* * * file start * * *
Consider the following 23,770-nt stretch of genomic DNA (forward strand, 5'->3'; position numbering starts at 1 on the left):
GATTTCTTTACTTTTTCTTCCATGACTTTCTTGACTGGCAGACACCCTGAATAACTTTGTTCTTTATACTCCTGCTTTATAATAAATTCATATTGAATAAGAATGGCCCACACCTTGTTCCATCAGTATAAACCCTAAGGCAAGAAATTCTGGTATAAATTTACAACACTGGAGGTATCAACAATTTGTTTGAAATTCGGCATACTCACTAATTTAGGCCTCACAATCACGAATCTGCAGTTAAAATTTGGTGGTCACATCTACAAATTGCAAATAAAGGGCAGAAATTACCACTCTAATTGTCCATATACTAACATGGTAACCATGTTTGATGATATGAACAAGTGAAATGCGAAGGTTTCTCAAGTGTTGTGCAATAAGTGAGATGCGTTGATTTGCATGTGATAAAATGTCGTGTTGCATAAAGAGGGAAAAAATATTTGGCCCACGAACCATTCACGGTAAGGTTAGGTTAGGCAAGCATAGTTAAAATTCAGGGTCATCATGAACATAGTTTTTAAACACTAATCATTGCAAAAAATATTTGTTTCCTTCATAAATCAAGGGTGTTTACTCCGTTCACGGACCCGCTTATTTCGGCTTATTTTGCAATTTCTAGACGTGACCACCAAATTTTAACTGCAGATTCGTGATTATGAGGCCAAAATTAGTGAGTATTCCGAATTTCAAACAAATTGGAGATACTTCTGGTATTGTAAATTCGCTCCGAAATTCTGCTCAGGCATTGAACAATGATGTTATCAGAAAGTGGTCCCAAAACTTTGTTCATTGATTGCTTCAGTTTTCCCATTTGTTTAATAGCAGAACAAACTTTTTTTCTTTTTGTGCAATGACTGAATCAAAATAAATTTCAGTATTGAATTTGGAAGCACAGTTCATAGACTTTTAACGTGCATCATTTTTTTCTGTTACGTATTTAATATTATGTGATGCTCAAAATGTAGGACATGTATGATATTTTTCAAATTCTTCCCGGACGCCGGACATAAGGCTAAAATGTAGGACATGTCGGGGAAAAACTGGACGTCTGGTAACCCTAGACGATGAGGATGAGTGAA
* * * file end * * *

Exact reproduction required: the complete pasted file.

Consider the following 23,770-nt stretch of genomic DNA (forward strand, 5'->3'; position numbering starts at 1 on the left):
GATTTCTTTACTTTTTCTTCCATGACTTTCTTGACTGGCAGACACCCTGAATAACTTTGTTCTTTATACTCCTGCTTTATAATAAATTCATATTGAATAAGAATGGCCCACACCTTGTTCCATCAGTATAAACCCTAAGGCAAGAAATTCTGGTATAAATTTACAACACTGGAGGTATCAACAATTTGTTTGAAATTCGGCATACTCACTAATTTAGGCCTCACAATCACGAATCTGCAGTTAAAATTTGGTGGTCACATCTACAAATTGCAAATAAAGGGCAGAAATTACCACTCTAATTGTCCATATACTAACATGGTAACCATGTTTGATGATATGAACAAGTGAAATGCGAAGGTTTCTCAAGTGTTGTGCAATAAGTGAGATGCGTTGATTTGCATGTGATAAAATGTCGTGTTGCATAAAGAGGGAAAAAATATTTGGCCCACGAACCATTCACGGTAAGGTTAGGTTAGGCAAGCATAGTTAAAATTCAGGGTCATCATGAACATAGTTTTTAAACACTAATCATTGCAAAAAATATTTGTTTCCTTCATAAATCAAGGGTGTTTACTCCGTTCACGGACCCGCTTATTTCGGCTTATTTTGCAATTTCTAGACGTGACCACCAAATTTTAACTGCAGATTCGTGATTATGAGGCCAAAATTAGTGAGTATTCCGAATTTCAAACAAATTGGAGATACTTCTGGTATTGTAAATTCGCTCCGAAATTCTGCTCAGGCATTGAACAATGATGTTATCAGAAAGTGGTCCCAAAACTTTGTTCATTGATTGCTTCAGTTTTCCCATTTGTTTAATAGCAGAACAAACTTTTTTTCTTTTTGTGCAATGACTGAATCAAAATAAATTTCAGTATTGAATTTGGAAGCACAGTTCATAGACTTTTAACGTGCATCATTTTTTTCTGTTACGTATTTAATATTATGTGATGCTCAAAATGTAGGACATGTATGATATTTTTCAAATTCTTCCCGGACGCCGGACATAAGGCTAAAATGTAGGACATGTCGGGGAAAAACTGGACGTCTGGTAACCCTAGACGATGAGGATGAGTGAA